That is a lot of useful, practical information that we can then translate into action to improve and support these critical functions.

 


 

Oestrogen Metabolism

How we metabolise and break down our oestrogens is very important for both men and women. Unhealthy oestrogen metabolism relates to Lupus, oestrogen-sensitive cancers, prostate cancer and other serious health concerns. It makes sense then that we investigate oestrogen metabolism, in both men and women, in those with oestrogen dominant signs and symptoms or those in high-risk groups.

 

How many of you are aware that all estrogens are made from androgens. There is no de-novo synthesis of oestrogen. In every tissue that oestrogen is made it is made from an androgen. Therefore, when we are considering a problem with oestrogen, it is prudent to also assess androgens to see if that is where the problem originates, or if there is a roadblock or upregulation regarding the production of oestrogen from androgens.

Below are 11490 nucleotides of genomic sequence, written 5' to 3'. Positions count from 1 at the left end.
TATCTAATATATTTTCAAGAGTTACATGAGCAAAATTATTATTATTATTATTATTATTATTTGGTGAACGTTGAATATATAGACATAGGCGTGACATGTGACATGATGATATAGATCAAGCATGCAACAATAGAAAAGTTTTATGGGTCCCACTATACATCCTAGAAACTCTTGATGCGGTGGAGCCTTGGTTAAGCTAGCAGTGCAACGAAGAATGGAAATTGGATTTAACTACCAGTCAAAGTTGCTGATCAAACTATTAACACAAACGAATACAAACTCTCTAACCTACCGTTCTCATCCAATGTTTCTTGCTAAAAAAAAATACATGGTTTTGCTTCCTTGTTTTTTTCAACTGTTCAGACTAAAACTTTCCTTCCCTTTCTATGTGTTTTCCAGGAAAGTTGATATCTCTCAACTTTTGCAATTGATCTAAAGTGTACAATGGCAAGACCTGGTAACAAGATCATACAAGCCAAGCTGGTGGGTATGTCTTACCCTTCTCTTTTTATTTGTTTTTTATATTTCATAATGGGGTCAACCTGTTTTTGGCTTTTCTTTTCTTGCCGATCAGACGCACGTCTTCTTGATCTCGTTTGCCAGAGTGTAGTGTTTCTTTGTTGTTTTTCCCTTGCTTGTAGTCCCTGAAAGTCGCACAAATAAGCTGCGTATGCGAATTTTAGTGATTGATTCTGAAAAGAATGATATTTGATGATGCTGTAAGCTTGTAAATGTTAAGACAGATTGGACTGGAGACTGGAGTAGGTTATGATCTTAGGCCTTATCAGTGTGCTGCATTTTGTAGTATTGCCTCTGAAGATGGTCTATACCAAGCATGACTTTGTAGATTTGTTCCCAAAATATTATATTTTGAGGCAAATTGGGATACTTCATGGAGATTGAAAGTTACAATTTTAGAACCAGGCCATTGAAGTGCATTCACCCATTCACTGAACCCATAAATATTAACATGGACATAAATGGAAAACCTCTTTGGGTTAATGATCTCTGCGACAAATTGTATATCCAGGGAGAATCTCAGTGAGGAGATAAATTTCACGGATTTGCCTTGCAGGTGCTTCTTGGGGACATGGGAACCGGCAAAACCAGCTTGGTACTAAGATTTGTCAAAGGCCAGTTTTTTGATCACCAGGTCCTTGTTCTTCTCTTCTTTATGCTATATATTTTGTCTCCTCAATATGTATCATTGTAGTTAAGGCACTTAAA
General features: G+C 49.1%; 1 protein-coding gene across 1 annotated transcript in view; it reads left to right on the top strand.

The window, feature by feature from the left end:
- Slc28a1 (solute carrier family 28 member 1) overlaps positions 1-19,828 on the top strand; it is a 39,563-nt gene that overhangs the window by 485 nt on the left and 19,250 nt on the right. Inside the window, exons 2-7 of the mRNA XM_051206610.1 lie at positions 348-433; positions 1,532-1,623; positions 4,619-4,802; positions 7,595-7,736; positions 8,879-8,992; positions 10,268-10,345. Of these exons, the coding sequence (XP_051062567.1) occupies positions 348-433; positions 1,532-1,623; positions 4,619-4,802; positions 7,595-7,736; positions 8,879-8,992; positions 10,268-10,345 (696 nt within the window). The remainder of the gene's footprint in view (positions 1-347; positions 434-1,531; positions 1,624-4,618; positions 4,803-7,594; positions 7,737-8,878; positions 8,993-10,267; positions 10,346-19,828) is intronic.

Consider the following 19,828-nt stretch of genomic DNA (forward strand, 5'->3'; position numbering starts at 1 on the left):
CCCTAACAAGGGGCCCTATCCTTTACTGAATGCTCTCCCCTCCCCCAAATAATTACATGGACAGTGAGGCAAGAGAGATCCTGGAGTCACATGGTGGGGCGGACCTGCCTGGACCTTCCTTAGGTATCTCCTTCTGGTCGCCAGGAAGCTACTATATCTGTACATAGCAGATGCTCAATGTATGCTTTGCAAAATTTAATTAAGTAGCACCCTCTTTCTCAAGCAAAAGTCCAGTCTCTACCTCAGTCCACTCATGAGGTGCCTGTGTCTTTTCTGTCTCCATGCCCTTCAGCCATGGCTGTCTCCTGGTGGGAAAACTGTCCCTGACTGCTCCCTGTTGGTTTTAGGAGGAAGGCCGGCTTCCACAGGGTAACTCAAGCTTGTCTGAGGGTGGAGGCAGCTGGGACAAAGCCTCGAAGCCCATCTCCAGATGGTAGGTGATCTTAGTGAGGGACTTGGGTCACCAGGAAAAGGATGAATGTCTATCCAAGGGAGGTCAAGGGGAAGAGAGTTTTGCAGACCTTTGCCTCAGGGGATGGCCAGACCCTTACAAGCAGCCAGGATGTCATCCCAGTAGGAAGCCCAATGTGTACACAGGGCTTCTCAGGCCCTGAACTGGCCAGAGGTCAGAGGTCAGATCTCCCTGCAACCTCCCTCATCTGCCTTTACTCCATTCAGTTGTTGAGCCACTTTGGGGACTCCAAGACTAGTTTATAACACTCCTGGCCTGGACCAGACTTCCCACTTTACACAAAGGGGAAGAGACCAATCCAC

In a woman with low oestrogen, she may have reduced aromatase activity, leading to elevated androgens and low oestrogens, this is an important piece of information clinically and it’s also useful for informing accurate protocols, as we know that we specifically need to influence the aromatase enzyme with lifestyle and dietary advice.

This advice would obviously differ if the upstream problem was low DHEA leading to low androgens and therefore low oestrogens casued by upregulated cortisol production.

And the advice would differ again if the problem was low cholesterol leading to reduced steroid hormone synthesis across the board.

You can see how just focusing on oestrogen levels or even delving into oestrogen metabolism would not help you to understand the upstream issues involved.

 

 

Adrenal Hormones.

 

Let’s move away from oestrogen for a moment, and consider cortisol.

I know that we are all very familiar, confident and comfortable with using salivary tests to assess free cortisol and making clinical decisions about adrenal function based on these results.

However, it turns out that solely measuring free cortisol is only giving us part of the picture and for some patients it may be painting an inaccurate picture.

 

When we measure cortisol in urine, it gives us the free cortisol picture as saliva does, but importantly it also gives us cortisol metabolites. This extra information provides a more complete picture.